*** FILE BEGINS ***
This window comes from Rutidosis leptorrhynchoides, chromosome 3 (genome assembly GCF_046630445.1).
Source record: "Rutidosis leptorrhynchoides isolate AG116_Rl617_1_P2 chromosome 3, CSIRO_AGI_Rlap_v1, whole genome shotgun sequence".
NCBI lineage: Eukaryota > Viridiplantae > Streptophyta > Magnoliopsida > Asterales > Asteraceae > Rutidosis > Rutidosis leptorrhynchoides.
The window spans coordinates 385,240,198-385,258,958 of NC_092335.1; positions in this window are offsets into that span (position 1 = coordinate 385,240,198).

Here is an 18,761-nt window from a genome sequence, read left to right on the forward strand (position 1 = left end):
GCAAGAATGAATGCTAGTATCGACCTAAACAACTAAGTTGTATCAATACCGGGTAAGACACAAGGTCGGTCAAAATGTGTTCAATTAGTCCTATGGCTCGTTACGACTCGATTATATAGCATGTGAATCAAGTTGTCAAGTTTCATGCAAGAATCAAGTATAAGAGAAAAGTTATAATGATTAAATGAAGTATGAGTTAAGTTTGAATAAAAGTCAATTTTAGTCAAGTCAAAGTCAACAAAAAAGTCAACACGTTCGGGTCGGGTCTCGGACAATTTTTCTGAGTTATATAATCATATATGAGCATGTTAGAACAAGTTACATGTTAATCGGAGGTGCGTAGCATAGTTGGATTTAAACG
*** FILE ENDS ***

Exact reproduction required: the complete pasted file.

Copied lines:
This window comes from Rutidosis leptorrhynchoides, chromosome 3 (genome assembly GCF_046630445.1).
Source record: "Rutidosis leptorrhynchoides isolate AG116_Rl617_1_P2 chromosome 3, CSIRO_AGI_Rlap_v1, whole genome shotgun sequence".
NCBI lineage: Eukaryota > Viridiplantae > Streptophyta > Magnoliopsida > Asterales > Asteraceae > Rutidosis > Rutidosis leptorrhynchoides.
The window spans coordinates 385,240,198-385,258,958 of NC_092335.1; positions in this window are offsets into that span (position 1 = coordinate 385,240,198).

Here is an 18,761-nt window from a genome sequence, read left to right on the forward strand (position 1 = left end):
GCAAGAATGAATGCTAGTATCGACCTAAACAACTAAGTTGTATCAATACCGGGTAAGACACAAGGTCGGTCAAAATGTGTTCAATTAGTCCTATGGCTCGTTACGACTCGATTATATAGCATGTGAATCAAGTTGTCAAGTTTCATGCAAGAATCAAGTATAAGAGAAAAGTTATAATGATTAAATGAAGTATGAGTTAAGTTTGAATAAAAGTCAATTTTAGTCAAGTCAAAGTCAACAAAAAAGTCAACACGTTCGGGTCGGGTCTCGGACAATTTTTCTGAGTTATATAATCATATATGAGCATGTTAGAACAAGTTACATGTTAATCGGAGGTGCGTAGCATAGTTGGATTTAAACG